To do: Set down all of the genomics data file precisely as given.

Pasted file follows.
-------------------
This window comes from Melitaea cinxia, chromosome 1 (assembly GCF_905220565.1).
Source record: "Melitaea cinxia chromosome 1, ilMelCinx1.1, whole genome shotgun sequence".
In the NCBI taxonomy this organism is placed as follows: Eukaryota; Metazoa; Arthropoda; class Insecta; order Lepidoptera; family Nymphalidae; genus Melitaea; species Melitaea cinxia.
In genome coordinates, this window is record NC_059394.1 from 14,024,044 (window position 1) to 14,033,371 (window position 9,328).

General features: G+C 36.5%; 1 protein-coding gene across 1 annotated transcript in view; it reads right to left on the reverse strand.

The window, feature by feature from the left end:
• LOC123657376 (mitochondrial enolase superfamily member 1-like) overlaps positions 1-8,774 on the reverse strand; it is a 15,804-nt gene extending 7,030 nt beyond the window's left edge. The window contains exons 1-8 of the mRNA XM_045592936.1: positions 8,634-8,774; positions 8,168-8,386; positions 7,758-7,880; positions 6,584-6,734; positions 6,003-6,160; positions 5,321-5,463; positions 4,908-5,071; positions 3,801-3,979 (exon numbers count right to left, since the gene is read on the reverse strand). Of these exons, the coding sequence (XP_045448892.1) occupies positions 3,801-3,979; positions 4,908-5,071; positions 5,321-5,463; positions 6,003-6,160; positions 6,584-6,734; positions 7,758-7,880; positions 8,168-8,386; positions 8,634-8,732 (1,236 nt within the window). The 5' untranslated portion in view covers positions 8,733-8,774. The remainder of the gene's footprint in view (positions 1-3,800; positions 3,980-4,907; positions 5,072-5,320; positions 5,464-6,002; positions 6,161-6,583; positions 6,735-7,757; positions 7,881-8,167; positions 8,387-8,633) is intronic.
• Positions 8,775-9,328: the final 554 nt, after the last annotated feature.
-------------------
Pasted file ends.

This window comes from Melitaea cinxia, chromosome 1 (assembly GCF_905220565.1).
Source record: "Melitaea cinxia chromosome 1, ilMelCinx1.1, whole genome shotgun sequence".
In the NCBI taxonomy this organism is placed as follows: Eukaryota; Metazoa; Arthropoda; class Insecta; order Lepidoptera; family Nymphalidae; genus Melitaea; species Melitaea cinxia.
In genome coordinates, this window is record NC_059394.1 from 14,024,044 (window position 1) to 14,033,371 (window position 9,328).

General features: G+C 36.5%; 1 protein-coding gene across 1 annotated transcript in view; it reads right to left on the reverse strand.

The window, feature by feature from the left end:
• LOC123657376 (mitochondrial enolase superfamily member 1-like) overlaps positions 1-8,774 on the reverse strand; it is a 15,804-nt gene extending 7,030 nt beyond the window's left edge. The window contains exons 1-8 of the mRNA XM_045592936.1: positions 8,634-8,774; positions 8,168-8,386; positions 7,758-7,880; positions 6,584-6,734; positions 6,003-6,160; positions 5,321-5,463; positions 4,908-5,071; positions 3,801-3,979 (exon numbers count right to left, since the gene is read on the reverse strand). Of these exons, the coding sequence (XP_045448892.1) occupies positions 3,801-3,979; positions 4,908-5,071; positions 5,321-5,463; positions 6,003-6,160; positions 6,584-6,734; positions 7,758-7,880; positions 8,168-8,386; positions 8,634-8,732 (1,236 nt within the window). The 5' untranslated portion in view covers positions 8,733-8,774. The remainder of the gene's footprint in view (positions 1-3,800; positions 3,980-4,907; positions 5,072-5,320; positions 5,464-6,002; positions 6,161-6,583; positions 6,735-7,757; positions 7,881-8,167; positions 8,387-8,633) is intronic.
• Positions 8,775-9,328: the final 554 nt, after the last annotated feature.